Dispelling Common Myths about Microsoft LAPS

The Microsoft LAPS product (Local Administrator Password Solution) is a great free tool for securely randomising the Local Administrator password on your Active Directory computers.

Of course, being free (and, I suspect, being from Microsoft) tends to draw undue criticism which may leave some fence-sitters erring on the side of not deploying it, or worse, paying out a lot of money for third party solutions which offer little benefit over Microsoft’s own product.

Today I’m going to look at 5 of the common myths, misconceptions and unfounded fears surrounding Microsoft LAPS in the hope of convincing you that it really is worth deploying.

1. Disconnected Devices

“Systems that are not on the domain miss scheduled password changes”

If a system isn’t “on the domain” (which I take to meaning devices off-network, in the field, or taken travelling) then it won’t be updated by LAPS, this is true. But it also won’t be contactable by Group Policy, SCCM, WSUS, Remote Desktop, PowerShell, Overcee, or any other management tools. Devices used off-site are a long discussed problem for sysadmins, and subject to a more in-depth discussion that can be had here.

However, at least if you use LAPS you know that the device’s password was securely randomised before going off-site, and it will catch up with a fresh password at the earliest opportunity when reconnected.

2. Cyber-Attack Vulnerability

“Systems that don’t receive regular Administrator password changes are at risk from pass-the-hash attacks.”

This is just plain wrong.

If someone has physical access to a computer then they can, in principal, access the password hashes stored in the SAM database, this is nothing new. While it isn’t possible to fully prevent this from happening, it can be mitigated with a good security policy (full disk encryption, etc.).

However, the hash of the Local Administrator account on a Microsoft LAPS managed device is not going to help anyone in performing a pass-the-hash attack because this is one of the vulnerabilities LAPS is designed to mitigate.

A pass-the-hash attack is when someone uses a user account and its hashed password to move laterally through a network by passing this hash as proof of authentication instead of a password. As each device has its own unique Local Administrator password, this is not possible in a LAPS managed environment.

3. A Target for Hackers

“LAPS stores passwords in clear text, making it an easy target for hackers.”

Does LAPS store passwords in clear text? Yes. Is this a target for hackers? Almost certainly. Does it mean it’s vulnerable? Not so much. An important step of the proper deployment of Microsoft LAPS includes locking down the permissions on the LAPS attributes in Active Directory so that only those users deemed trustworthy can view it.

Claiming this is a target for attackers is like saying that your Domain Administrator accounts are a target for hackers: of course they are! But does that fact make them more vulnerable? No.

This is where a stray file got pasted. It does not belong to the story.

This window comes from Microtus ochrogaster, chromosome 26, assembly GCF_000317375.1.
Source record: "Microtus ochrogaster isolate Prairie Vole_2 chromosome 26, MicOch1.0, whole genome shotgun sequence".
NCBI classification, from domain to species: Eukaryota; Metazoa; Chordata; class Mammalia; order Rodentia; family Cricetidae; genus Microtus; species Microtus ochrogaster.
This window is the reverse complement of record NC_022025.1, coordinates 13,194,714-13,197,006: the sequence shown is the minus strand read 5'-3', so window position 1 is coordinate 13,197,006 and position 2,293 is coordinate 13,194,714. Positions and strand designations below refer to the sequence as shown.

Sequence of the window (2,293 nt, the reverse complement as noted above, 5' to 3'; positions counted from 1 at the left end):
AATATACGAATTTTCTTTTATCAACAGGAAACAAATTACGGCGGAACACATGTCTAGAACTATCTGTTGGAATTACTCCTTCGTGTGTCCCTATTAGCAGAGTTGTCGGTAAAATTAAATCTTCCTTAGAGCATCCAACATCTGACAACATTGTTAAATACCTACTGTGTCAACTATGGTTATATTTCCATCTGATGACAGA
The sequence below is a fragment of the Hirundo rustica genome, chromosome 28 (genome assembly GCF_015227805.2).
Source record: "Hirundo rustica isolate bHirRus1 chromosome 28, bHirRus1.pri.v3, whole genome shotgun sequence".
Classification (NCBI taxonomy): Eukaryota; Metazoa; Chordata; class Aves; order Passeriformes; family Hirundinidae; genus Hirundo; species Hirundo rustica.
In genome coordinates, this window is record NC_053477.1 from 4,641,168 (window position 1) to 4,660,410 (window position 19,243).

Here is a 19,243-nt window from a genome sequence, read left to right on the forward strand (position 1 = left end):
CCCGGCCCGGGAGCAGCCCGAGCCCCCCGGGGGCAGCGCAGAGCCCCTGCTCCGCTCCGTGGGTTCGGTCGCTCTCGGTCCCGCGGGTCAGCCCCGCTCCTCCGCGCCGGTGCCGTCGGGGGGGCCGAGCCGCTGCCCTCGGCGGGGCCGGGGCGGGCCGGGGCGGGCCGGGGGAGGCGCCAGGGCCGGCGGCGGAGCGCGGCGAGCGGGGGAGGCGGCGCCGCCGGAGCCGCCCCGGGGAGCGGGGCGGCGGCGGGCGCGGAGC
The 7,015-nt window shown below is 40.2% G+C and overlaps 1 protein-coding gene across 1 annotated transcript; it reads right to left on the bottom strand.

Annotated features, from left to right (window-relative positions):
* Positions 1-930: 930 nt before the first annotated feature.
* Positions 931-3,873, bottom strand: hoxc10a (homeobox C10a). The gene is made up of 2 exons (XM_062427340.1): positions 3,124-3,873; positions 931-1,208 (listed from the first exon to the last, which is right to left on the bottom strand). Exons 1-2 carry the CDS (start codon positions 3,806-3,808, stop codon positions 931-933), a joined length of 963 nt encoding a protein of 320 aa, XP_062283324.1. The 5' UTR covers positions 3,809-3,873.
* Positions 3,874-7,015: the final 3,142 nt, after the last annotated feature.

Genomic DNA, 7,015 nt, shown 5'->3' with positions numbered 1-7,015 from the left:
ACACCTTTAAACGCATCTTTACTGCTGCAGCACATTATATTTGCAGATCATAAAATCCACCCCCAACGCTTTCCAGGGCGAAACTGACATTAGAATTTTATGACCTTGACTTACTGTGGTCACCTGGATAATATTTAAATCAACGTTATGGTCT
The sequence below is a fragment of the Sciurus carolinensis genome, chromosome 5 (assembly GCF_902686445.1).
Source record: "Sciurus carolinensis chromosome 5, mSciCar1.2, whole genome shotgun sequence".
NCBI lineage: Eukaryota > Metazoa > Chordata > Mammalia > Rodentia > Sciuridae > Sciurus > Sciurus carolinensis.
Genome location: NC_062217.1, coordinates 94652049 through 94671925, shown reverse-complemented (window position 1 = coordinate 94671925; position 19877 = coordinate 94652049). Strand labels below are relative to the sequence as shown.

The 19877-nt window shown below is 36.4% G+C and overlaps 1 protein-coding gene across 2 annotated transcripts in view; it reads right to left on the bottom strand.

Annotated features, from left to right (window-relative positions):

4. Risk to Active Directory

“Updating the AD Schema when installing LAPS could crash Active Directory.”

If this happens then you have bigger problems with your Active Directory infrastructure! To quote a slightly dated, but still relevant article:

When needed to meet your needs, extending the … Active Directory Schema is encouraged as long as you follow normal planning and test criteria.

Extending the Active Directory Schema – Microsoft Docs

5. Time Requirements and Complexity

It’s really hard to install LAPS and it takes a lot of time.”

While developing OverLAPS, our web front-end for retrieving LAPS managed passwords, we had cause to install LAPS over 50 times on different domain configurations for testing purposes. By the end we had this process down to just a few minutes from starting the install to finishing deploying the group policy changes.

Microsoft kindly provide a collection of very simple to use LAPS PowerShell commands and Group Policy ADMX templates. These make its installation and configuration quick and painless.

If you’d like to know more about the process, check out my article “Installing and Configuring Microsoft LAPS – A Complete Guide“.

6. LAPS Management

“The LAPS Management Tools are too simple/hard to use”

Microsoft released LAPS with a PowerShell module for managing it through scripts, and a basic Windows GUI for retrieving and expiring passwords.

If you don’t have much experience with PowerShell, then the scripts may be confusing at first. On the other hand, the GUI is fairly limited in its functionality.

Fortunately, you don’t need to stick with just those tools though. Consider a third party UI such as my own OVERLAPS. This provides a web-based user interface with all the power of the default tools, but the added advantages that it is: easy and quick to use, and can be accessed from any device capable of browsing a website.

Browsing for a computer and viewing its password in OVERLAPS for Microsoft LAPS.
Browsing for a computer and viewing its password in OVERLAPS for Microsoft LAPS.


Microsoft LAPS is free, powerful and secure, so there really aren’t any good excuses for not using it. If you need more convincing, check out our article “Why aren’t you using Microsoft’s Local Administrator Password Solution (LAPS) yet?”.

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